Office Hours: How Has 9/11 Shaped the Past Decade?


Note: This is the first installment of PolicyMic Office Hours, in which professors weigh in on topics of expertise. Ask questions and respond to the article, and the professor will reply to your comments.


Ten years after 9/11, we must ask if we are more capable of understanding the attack, its causes, and aftermath. Immediately following the attack, there were two significant blind spots in Americans’ view of the event. The first was our inability to understand that the 9/11 attacks were “blowback” rather than out of the blue. Second was the inability to acknowledge the attack was a massive security failure for the Bush administration, a fact that was effectively removed from public discourse.


The great unspoken domestic political truth of 9/11 is that it made the Bush presidency. After nine months in office, Bush's claim to office was already shaky given the Gore vs. Bush decision and in the summer of 2001, Republicans lost the Senate. In September 2001, Bush’s poll ratings were in the 40s and headed downward and might have been a one-term path. Yet, in the days after the attack, his approval surprisingly skyrocketed to the 90s.


The attacks gave the neo-con militarist elements in the Bush administration free reign to operate and put them in more control of American life than at any time in history. The subsequent wars and color-coded terror alerts and gay marriage fears got Bush elected for a second term, which ended with approval ratings in the 20’s.


Dick Cheney’s new memoirs will hopefully start a debate about how the U.S. had “to work, though, sort of the dark side,” in the War on Terror. Everything the U.S. claimed to stand for quickly and cynically fell in the face of a supposed existential threat from Al-Qaeda and then Iraq. Since bin Laden and Saddam Hussein could not have realistically overthrown the United States how can we justify the global military mobilization and domestic militarization that the U.S. has undertaken?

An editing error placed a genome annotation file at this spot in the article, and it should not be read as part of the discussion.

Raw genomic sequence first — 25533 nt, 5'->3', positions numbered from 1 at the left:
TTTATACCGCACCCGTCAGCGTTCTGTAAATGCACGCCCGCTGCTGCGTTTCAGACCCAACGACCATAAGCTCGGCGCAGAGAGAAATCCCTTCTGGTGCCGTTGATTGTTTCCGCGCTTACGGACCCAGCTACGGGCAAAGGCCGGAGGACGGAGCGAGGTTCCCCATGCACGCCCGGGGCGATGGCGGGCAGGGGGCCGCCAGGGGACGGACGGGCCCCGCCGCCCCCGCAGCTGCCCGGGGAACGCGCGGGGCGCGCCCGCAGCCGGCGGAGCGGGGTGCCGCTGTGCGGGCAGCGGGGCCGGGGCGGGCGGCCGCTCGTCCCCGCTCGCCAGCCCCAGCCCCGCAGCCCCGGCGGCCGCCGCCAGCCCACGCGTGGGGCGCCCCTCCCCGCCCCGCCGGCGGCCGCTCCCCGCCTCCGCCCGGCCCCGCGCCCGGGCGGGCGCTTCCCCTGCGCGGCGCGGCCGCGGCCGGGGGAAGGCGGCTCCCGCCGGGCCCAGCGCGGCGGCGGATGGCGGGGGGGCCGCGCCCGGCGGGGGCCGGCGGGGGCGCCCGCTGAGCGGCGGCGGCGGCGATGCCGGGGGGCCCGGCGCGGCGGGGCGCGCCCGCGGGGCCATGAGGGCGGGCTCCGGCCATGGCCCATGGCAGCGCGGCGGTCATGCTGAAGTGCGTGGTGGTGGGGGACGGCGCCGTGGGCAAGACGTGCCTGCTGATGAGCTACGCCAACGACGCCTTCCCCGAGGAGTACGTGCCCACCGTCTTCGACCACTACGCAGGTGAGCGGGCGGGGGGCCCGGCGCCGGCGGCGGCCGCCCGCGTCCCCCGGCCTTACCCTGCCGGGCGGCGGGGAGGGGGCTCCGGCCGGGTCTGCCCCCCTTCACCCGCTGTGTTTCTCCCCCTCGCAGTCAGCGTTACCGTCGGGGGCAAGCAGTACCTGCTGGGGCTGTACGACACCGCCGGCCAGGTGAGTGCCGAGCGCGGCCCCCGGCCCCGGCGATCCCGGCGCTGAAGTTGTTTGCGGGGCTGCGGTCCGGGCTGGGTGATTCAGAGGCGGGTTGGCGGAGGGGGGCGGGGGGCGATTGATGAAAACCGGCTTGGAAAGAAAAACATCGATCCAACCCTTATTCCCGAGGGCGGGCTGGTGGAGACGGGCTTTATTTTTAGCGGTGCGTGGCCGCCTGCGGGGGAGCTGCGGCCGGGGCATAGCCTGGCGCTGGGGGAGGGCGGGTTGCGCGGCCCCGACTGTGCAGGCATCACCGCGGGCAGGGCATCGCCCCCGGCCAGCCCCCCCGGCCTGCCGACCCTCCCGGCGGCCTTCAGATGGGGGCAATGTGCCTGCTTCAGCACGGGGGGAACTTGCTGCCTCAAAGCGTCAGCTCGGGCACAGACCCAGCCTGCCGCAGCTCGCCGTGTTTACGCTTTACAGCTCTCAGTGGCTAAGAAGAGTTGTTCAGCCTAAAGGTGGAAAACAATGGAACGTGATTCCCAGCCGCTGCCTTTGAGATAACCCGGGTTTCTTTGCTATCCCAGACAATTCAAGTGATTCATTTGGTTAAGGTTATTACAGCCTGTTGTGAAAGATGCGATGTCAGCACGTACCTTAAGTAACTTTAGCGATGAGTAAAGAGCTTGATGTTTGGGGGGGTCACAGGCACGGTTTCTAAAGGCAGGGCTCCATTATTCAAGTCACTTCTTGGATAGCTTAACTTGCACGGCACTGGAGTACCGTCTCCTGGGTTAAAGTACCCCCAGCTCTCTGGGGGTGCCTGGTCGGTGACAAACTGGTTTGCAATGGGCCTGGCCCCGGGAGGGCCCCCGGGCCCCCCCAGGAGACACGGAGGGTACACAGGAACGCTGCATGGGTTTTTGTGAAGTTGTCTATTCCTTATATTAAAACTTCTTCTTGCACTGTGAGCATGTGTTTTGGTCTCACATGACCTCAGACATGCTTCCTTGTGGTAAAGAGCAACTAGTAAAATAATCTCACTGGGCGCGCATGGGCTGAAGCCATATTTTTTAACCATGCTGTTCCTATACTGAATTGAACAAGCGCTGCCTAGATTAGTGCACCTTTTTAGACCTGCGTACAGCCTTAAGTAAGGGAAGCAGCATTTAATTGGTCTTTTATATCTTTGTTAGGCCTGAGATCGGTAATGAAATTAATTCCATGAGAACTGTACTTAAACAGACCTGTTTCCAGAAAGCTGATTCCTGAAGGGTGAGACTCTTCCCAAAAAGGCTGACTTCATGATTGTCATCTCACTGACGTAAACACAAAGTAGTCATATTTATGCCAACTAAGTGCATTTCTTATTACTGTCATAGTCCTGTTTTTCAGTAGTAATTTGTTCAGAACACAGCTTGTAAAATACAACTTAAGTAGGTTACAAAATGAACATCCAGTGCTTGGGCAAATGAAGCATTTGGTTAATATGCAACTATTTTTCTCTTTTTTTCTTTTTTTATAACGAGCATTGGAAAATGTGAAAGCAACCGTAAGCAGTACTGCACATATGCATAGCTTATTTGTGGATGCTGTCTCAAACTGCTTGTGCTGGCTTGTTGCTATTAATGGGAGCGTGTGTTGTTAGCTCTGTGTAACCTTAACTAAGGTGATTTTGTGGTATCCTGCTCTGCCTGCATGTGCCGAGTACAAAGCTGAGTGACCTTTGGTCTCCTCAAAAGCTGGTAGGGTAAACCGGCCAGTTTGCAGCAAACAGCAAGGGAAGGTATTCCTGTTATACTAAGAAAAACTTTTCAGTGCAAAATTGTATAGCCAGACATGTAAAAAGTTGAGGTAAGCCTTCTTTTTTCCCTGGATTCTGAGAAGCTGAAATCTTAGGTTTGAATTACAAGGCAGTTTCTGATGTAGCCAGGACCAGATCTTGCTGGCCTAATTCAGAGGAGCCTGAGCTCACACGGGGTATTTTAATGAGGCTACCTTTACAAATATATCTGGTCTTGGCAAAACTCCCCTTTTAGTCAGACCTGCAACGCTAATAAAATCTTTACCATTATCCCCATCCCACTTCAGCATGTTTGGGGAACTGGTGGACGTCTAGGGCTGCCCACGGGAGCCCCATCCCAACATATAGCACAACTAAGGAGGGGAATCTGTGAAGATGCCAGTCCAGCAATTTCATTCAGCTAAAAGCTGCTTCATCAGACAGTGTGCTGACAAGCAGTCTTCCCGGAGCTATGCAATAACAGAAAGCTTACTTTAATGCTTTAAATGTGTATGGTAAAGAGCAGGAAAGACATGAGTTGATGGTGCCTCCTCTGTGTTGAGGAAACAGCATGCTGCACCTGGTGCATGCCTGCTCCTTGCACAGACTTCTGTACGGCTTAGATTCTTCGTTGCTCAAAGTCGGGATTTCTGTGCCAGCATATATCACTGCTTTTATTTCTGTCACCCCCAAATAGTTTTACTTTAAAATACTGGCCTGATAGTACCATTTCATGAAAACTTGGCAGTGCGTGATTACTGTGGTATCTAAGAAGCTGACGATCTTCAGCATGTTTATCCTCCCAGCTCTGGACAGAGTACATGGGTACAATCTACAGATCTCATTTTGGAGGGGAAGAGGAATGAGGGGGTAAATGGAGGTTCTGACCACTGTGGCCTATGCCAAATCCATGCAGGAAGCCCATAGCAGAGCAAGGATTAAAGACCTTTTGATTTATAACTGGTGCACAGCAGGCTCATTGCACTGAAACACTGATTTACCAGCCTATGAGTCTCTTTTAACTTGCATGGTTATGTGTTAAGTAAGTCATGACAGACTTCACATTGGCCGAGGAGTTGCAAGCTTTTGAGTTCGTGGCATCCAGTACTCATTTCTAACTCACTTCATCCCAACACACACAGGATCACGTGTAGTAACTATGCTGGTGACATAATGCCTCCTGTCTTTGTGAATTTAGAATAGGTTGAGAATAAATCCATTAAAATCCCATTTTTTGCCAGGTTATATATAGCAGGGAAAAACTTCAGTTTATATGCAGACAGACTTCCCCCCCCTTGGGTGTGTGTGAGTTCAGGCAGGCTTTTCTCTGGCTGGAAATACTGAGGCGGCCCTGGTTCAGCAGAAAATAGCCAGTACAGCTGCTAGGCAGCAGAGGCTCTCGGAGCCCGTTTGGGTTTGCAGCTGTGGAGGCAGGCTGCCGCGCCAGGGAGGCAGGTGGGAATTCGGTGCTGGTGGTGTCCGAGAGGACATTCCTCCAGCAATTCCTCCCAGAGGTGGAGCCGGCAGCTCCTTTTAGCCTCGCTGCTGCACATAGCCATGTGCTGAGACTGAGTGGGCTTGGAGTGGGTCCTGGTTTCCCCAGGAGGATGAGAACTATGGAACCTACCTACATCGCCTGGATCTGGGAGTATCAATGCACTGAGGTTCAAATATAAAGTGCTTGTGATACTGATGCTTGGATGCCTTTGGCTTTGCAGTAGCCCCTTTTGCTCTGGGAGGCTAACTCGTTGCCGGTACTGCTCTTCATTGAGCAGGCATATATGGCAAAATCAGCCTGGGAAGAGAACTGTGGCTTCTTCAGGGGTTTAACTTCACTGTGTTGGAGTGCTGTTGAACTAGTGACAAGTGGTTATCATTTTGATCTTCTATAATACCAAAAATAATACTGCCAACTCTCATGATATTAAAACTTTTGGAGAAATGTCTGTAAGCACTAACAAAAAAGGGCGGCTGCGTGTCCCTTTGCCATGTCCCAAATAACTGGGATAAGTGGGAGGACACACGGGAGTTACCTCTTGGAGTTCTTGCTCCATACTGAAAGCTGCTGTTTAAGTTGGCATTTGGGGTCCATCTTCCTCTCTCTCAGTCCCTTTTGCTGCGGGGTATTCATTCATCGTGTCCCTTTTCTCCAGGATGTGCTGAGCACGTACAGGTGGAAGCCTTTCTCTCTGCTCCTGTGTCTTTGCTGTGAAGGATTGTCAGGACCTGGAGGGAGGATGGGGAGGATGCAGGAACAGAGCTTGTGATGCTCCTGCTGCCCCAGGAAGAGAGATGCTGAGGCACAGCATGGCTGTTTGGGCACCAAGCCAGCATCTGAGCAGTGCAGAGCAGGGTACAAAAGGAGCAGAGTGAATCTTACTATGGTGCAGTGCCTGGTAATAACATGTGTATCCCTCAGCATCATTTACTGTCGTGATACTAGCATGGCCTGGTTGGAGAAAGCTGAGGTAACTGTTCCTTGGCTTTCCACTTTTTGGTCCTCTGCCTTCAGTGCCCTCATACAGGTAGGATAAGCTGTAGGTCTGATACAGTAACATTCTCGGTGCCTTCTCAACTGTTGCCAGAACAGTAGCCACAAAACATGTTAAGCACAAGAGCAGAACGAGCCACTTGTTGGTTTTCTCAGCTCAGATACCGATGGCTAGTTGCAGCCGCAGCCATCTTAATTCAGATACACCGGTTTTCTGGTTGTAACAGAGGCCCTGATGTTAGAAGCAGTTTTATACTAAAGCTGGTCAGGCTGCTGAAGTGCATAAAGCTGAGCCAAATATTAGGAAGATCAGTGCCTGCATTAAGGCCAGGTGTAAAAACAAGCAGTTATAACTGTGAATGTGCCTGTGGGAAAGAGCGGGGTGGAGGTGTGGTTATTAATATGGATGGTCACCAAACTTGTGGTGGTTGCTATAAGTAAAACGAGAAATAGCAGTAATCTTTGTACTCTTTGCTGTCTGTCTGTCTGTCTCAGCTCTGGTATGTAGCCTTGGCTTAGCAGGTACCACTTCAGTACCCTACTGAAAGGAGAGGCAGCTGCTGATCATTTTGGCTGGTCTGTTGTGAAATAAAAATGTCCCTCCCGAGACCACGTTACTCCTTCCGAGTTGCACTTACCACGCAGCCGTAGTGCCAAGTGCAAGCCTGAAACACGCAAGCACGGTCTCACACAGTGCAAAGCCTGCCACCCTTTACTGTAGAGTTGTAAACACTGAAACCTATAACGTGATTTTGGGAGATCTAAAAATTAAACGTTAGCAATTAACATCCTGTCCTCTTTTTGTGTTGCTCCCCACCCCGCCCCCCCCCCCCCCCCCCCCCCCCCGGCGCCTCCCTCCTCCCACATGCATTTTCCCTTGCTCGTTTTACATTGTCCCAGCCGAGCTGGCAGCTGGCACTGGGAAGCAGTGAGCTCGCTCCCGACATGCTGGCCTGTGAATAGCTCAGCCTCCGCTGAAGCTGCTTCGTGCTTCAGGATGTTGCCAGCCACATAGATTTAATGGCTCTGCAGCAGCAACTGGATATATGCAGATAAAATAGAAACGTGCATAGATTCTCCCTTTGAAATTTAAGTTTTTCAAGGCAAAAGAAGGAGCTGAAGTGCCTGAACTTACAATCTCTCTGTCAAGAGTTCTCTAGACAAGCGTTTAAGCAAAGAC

Perhaps the most difficult questions involve an honest evaluation of our military and security endeavors (i.e. Did we, and can we, win any of the wars we started as a result?). We must also ask why no one has been held responsible for our (ongoing) security failures.


The noise has started in the media-info sphere about the “end of the American empire” and the post-9/11 Bush/Obama administration’s choices have hastened this process. Examine any issue: war, debt, unemployment, education, social services, etc and compare them not to other countries, but to U.S. history when we were the world’s leader in those areas. Tragically there is very little about the current state of the nation on this tenth anniversary that is not indicative of rapid, significant, and sustained decline. 


It is unlikely that trillion dollar deficits, expensive wars, and persistently high unemployment will facilitate a soft landing. Yet, business and political leaders have been crowing about recovery. The right-wing of the Republican Party is particularly virulent in their surreal vision of triumphant America. Most Americans believe in the narrative of American Exceptionalism without necessarily understanding the negative consequences.


This exaggerated self-image taints the perception of the 9/11 attacks. It caused us to magnify the enemy and the relative nature of the threat. In each case — since we are the greatest country that has ever been, envied for our success and freedom, only crazed madmen driven by a devilish ideology could perpetrate such a senseless attack. This narrative portrayed 9/11 as the greatest crime ever, requiring the greatest hunt/war for revenge. Nothing was too much to protect our perfect exceptional homeland.


The most notable developments of the actions taken since 9/11 are: continued and expanding wars, same for national debt and poverty, the Great Recession Phase I, and unprecedented political dysfunction. Our continued decline will likely have the psychosocial effect of inflating our national image and promoting more extreme nationalist rhetoric and actions. In a great paradox, many Americans think major elements of our country are declining, but still rate us as a great nation.


The least likely outcome of the anniversary is a much-needed reevaluation of the attitudes, actions, and forces that created  9/11 as an on-going event. Too bad, after leveling two countries, the world is no safer. Ten years would have been a long time to have been able to improve conditions in the US, had our leaders made different choices, like better banking regulations and not invading Iraq. 


The ten years since the attack gives a good opportunity to think about how America has changed. Maybe 9/11 will simply end up being the clearest indication of a decline already in process but not yet acknowledged. Have we come a long way or did we just follow the same trajectory, but quicker?


Photo Credit: Wikimedia Commons